Have You Heard The News
SFO To Ban Single-Use Plastic Water Bottles
Beginning August 20, San Francisco International Airport (SFO) will ban the sales of single-use plastic water bottles in an effort to reduce waste. The prohibition, a first for a major U.S. airport, will apply to restaurants, cafes and vending machines. Refillable aluminum and glass bottles will be for sale at the airport for travelers looking for plain water. Soft drinks, juice and flavored water are not impacted by this ban.
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12 Ways Conference Pros Are Creating Waste-Free Meetings
The Australian Marine Sciences Association and event management organization Encanta created a near plastic-free annual conference this past July in Fremantle, Australia, and then developed these tips to help other organizations do the same. Their tips should whet supplier and distributor imaginations for ways they can better serve eco-minded meetings and hospitality industry clients.
1. Stiff cardboard name badges with no plastic pockets
2. Bamboo lanyards with metal clips (for name badges)
3. 100-percent jute/cotton conference bags (can be repurposed as a shopping bag)
4. Option to pre-purchase a cup with an AMSA logo
5. Espresso coffee carts with returnable cups that were washed and returned fresh each day
6. Water jugs with glassware (or to refill personal water bottles)
7. No packaged mints
8. Sustainably sourced pencils and sharpening stations
9. Printed pocket program for daily use
10. Reusable plates, silverware and glassware
11. Delegates were asked to bring their own reusable water bottles and coffee cups
12. Dates were omitted from new banners for reuse at subsequent events
Source: Convene magazine, the publication of Promotional Conference Management Association. Used with permission from PPB magazine.
Eco-Friendly Materials 101
Interest in eco-friendly products has never been greater. This demand is coming from a changing culture where plastic waste reduction is celebrated and laws banning single-use plastics are popping up in countries all over the globe.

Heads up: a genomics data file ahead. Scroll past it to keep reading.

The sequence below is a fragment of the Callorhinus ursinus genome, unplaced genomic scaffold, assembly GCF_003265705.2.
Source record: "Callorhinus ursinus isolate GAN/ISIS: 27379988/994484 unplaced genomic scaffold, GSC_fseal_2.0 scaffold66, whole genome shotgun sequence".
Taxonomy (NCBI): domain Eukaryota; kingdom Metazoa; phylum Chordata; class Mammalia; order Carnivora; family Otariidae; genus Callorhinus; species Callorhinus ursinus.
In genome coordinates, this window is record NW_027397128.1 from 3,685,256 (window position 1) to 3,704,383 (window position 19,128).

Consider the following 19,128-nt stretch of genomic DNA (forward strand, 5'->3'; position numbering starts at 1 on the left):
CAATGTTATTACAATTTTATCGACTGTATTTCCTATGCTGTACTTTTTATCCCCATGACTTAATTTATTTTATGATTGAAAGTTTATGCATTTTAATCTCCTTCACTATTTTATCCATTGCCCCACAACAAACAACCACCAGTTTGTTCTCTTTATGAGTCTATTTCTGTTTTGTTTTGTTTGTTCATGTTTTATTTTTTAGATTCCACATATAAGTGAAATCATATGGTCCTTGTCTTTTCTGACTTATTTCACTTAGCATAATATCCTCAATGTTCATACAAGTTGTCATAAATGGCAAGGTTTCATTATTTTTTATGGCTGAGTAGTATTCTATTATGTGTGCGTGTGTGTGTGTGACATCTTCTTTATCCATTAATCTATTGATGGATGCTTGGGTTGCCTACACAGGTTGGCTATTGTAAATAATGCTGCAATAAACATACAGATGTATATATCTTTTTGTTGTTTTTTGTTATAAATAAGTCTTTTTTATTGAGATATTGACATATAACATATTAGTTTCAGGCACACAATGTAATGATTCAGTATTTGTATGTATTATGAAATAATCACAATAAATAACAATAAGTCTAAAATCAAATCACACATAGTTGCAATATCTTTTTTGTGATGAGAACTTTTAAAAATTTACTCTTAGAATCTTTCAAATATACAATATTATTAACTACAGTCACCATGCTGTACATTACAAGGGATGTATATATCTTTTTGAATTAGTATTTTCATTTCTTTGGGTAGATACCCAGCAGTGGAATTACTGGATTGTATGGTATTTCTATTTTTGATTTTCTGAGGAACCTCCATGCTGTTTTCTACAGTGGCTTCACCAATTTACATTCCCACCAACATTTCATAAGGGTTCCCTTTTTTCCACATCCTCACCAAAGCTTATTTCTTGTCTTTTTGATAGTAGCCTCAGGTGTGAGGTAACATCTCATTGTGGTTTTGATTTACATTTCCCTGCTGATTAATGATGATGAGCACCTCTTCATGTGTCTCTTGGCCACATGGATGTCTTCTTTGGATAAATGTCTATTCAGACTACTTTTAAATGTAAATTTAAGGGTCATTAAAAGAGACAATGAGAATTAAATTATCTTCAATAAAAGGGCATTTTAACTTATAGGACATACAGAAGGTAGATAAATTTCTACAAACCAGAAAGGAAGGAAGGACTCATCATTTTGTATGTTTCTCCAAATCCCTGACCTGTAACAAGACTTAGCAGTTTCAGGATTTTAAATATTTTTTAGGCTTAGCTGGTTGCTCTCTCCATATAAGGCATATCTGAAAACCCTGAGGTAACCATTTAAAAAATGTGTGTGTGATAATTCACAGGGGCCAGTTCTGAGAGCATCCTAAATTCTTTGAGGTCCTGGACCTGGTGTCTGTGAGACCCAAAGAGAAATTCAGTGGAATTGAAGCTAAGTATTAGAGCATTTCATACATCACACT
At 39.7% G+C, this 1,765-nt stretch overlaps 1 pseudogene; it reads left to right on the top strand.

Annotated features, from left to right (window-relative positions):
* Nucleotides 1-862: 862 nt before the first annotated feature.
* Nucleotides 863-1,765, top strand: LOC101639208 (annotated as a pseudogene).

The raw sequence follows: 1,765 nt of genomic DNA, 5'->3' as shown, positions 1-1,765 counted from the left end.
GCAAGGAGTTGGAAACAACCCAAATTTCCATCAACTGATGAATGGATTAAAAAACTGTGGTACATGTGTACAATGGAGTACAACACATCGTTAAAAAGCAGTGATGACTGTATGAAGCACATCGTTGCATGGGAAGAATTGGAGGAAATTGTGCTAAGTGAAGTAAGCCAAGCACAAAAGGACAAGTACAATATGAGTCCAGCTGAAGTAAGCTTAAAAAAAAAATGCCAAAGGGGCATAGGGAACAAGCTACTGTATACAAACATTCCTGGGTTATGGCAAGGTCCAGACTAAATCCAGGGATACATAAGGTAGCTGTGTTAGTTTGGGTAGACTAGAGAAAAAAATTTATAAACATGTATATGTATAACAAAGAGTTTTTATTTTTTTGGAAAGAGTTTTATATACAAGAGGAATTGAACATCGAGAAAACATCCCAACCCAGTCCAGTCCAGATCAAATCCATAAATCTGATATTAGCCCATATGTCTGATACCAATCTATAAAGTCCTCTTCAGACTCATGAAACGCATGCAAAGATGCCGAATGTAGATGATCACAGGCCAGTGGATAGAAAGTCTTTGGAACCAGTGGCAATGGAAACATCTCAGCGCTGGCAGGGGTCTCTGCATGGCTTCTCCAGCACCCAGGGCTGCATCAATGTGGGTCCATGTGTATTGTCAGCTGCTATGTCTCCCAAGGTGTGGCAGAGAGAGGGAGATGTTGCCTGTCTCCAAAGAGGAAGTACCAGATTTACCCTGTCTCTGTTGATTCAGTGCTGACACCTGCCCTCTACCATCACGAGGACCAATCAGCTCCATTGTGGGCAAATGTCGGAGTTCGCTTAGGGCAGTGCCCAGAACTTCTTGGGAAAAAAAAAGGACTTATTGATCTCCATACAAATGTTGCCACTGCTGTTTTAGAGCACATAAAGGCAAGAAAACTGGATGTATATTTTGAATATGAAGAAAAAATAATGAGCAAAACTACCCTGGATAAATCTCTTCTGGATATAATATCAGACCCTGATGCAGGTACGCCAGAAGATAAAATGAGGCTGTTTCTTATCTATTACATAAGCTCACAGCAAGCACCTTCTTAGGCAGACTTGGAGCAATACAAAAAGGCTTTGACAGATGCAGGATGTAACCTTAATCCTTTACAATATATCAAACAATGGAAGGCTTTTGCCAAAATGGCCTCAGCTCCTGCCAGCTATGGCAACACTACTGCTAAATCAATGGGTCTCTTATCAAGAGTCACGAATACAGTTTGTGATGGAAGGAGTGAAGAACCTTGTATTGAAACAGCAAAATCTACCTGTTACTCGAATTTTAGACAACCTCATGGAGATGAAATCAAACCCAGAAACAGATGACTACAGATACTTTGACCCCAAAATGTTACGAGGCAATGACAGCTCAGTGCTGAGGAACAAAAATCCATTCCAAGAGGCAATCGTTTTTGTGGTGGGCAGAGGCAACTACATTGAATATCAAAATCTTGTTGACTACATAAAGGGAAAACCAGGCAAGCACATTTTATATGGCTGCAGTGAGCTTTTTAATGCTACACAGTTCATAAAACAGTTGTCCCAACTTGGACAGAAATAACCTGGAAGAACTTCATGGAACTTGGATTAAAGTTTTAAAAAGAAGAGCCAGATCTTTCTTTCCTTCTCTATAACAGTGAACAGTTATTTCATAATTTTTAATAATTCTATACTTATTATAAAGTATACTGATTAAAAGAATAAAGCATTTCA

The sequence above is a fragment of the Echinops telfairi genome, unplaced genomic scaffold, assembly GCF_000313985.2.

In response to this planet-conscious movement, industry suppliers have reaffirmed their commitment to serving the needs of buyers with more eco-friendly product offerings. Here’s a quick primer on some of the terms associated with products in this category.
Polyethylene terephthalate, or PET, is the most common type of plastic used for water and soft drink bottles, and food containers such as peanut butter jars and household cleaners. PET is the most recycled plastic in the world. Used PET containers are sorted, cleaned and ground into pellets that are reintroduced into the manufacturing process.
Bamboo is a strong and fast-growing resource. Bamboo trees grow to maturity in only three years, so they require fewer natural resources such as water than other types of trees. Bamboo is not only 100-percent biodegradable, it is highly renewable because it is easy to plant and harvest.
Wheat straw is the stalk that’s left over after wheat grains are harvested. Traditionally, it has been treated as a waste. However, these stalks can be reclaimed and used to make eco-friendly products. Wheat straw is durable enough to become the barrel of a pen or even a lunch box.
When dumped in landfills, textile waste can take hundreds of years to decompose. Fortunately, the leftover cuttings from apparel and textile factories can be recycled and used to make products like tote bags and notebooks. Producing a cotton tote using existing materials that would otherwise be thrown away helps reduce CO2 and fossil fuel emissions into the environment.
Source: Polyconcept North America
Used with permission from PPB magazine.